Fitch expects Lilly to remain focused on controlling costs in order to support margins while balancing its need to invest in growth. As such, the company has remained steadfast in funding longer term growth by and prioritizing investing in research and development spending. In addition to costs, the growth in newer, higher-margin products supports the case for margin improvement beginning in 2015.
POSITIVE AND GROWING FCF
Fitch forecasts higher FCF of approximately \$1.1 billion to \$1.3 billion during 2015, as Lilly returns to a period of organic growth and improved margins. Expected cash flow from operations of roughly \$4.6 billion should be sufficient to fund approximately \$2.2 billion in cash dividends and \$1.2 billion in capital expenditures. Fitch believes FCF will continue to grow from 2014 levels over the long run, as revenues and margins recover.
RELATIVELY AGGRESSIVE CASH DEPLOYMENT
Fitch incorporates roughly \$4 billion in share repurchases from now through 2017 - 2018, funded with FCF and cash on hand. However, Fitch models only incremental dividend increases and targeted acquisitions during the same forecast period, which will not likely stress Lilly's balance sheet.
Fitch looks for Lilly to operate with debt leverage of 1.5x -1.7x during 2015. The forecasted increase in leverage over early 2014 stems from the increased debt that the company incurred to fund the acquisition of NAH in early 2015.
Fitch assumes Lilly will maintain adequate liquidity, supported by FCF generation, balance sheet cash and availability on its revolving credit facility. At Dec. 31, 2014, the company had approximately \$4.8 billion of cash and short-term investments, \$3.3 billion of unused committed bank credit facilities, and roughly \$4.6 billion in noncurrent investments. Lilly generated approximately \$1.0 billion in FCF during the LTM period.
In August 2014, the company refinanced its revolving bank credit facilities and entered into a \$1.20 billion credit facility with a five-year term and a \$2.00 billion credit facility with a 364-day term, both of which are available to support Lilly's commercial paper program. There were no amounts outstanding under the revolving credit facility during the year ended Dec. 31, 2014.
At Dec. 31, 2014, Lilly had approximately \$8.1 billion in debt outstanding. Fitch believes the company's long-term debt maturities are manageable with roughly \$8 million maturing in 2015, \$209 million in 2016, \$1.0 billion in 2017, \$203 million in 2018, and \$601 million in 2019. Fitch's forecast assumes that Lilly will refinance these maturities with new debt issuances.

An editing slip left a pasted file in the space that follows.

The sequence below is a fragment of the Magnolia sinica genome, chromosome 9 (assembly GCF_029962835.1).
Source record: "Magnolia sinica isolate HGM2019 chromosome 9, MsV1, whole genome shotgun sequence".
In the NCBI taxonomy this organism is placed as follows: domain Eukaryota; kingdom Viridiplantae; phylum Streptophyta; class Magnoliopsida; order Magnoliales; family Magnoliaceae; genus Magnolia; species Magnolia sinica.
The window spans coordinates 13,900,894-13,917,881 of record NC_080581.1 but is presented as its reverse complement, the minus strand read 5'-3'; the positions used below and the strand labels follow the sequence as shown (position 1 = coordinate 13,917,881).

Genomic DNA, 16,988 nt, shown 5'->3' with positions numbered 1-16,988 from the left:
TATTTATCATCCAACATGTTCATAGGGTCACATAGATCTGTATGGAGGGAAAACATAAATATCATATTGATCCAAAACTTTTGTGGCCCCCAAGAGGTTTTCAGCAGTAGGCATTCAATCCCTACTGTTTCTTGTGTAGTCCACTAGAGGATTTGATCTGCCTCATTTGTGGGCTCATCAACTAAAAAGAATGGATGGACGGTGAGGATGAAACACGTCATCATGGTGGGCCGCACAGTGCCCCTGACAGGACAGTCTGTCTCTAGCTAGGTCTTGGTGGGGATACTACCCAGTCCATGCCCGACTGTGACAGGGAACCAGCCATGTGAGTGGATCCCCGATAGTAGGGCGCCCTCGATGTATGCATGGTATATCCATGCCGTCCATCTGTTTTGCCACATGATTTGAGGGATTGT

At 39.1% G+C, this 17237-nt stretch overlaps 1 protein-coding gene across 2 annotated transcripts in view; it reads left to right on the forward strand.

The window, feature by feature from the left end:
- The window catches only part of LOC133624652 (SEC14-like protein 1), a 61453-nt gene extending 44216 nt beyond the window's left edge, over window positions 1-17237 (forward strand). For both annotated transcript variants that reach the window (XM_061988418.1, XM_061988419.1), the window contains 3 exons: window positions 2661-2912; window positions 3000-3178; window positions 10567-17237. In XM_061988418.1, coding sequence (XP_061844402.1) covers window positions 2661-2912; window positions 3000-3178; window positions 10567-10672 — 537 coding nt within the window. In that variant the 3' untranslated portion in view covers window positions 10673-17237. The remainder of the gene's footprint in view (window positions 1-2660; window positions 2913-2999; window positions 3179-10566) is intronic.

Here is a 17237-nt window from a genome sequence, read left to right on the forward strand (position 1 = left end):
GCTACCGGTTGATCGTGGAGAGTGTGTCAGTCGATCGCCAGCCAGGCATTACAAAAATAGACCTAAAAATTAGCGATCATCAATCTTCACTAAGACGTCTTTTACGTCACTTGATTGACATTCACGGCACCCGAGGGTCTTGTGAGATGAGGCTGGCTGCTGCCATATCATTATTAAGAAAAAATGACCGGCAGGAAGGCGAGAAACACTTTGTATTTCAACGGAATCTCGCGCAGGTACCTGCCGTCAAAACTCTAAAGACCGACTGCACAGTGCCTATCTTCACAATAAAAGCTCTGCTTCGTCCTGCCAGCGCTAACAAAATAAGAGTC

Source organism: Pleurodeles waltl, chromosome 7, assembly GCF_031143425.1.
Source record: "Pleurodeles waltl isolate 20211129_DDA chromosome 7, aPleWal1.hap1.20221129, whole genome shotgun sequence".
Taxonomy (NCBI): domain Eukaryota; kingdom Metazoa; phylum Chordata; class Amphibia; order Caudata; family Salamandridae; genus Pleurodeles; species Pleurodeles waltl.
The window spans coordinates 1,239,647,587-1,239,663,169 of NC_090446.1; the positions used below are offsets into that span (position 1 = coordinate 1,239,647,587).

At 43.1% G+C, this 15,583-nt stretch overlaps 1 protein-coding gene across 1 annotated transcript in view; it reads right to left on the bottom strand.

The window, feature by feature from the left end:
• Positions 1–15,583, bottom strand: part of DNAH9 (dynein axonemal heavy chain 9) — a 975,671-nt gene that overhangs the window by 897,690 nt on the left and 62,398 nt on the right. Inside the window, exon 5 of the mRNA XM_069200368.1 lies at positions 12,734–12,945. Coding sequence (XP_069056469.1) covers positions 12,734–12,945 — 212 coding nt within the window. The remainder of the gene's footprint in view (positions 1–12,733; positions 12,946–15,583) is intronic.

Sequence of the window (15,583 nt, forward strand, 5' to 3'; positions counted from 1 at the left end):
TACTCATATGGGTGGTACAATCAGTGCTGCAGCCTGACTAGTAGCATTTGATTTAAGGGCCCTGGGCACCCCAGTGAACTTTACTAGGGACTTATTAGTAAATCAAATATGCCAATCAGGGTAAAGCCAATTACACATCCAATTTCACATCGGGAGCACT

Fitch's key assumptions for Lilly's 'A'/Stable Outlook include:
--Moderate organic revenue growth, which is mostly offset by the negative effect of foreign exchange movements during 2015;
--Improving margins driven by favorable mix, including new product introductions and the achievement meaningful cost reduction;
--Annual FCF (cash flow from operations minus capital expenditures minus dividends) of \$1.1 billion to \$1.3 billion during 2015;
--Leverage to decline below 1.7x by yearend 2015 through increased operational EBITDA ;
--No major business development initiatives that would meaningfully increase leverage during 2015.
While Fitch does not expect a positive rating action in the near term, future developments that may, individually or collectively, lead to a revision of the Rating Outlook to Positive in the intermediate term include:
--Revenues continue to expand for patent protected products, including Amyvid, Alimta, Cialis, Cyramza, Effient, Erbitux, Tradjenta/Jandueto and Trulicity;
--The company employs adequate cost controls and integration synergies to generate sufficient profitability while limiting increases in debt to maintain leverage sustainably below 1.3x;
--Cash is deployed conservatively, with the majority of the planned \$4 billion share repurchase program funded through cash flow as opposed to debt issuance.
Future developments that may, individually or collectively, lead to a Negative Rating Outlook and/or a one-notch downgrade to
--Operational stress from, but not limited to, patent expiries drives leverage durably above 1.7x;
--Inability to extract efficiencies from current operations as well as from the NAH acquisition;
--FCF deteriorates without the expectation of a timely trend reversal.
Fitch currently rates Eli Lilly as follows:
--Long-term IDR 'A';
--Senior unsecured debt rating 'A';
--Bank loan rating 'A';
--Short-term IDR 'F1';
--Commercial paper rating 'F1'.
The Rating Outlook is Stable.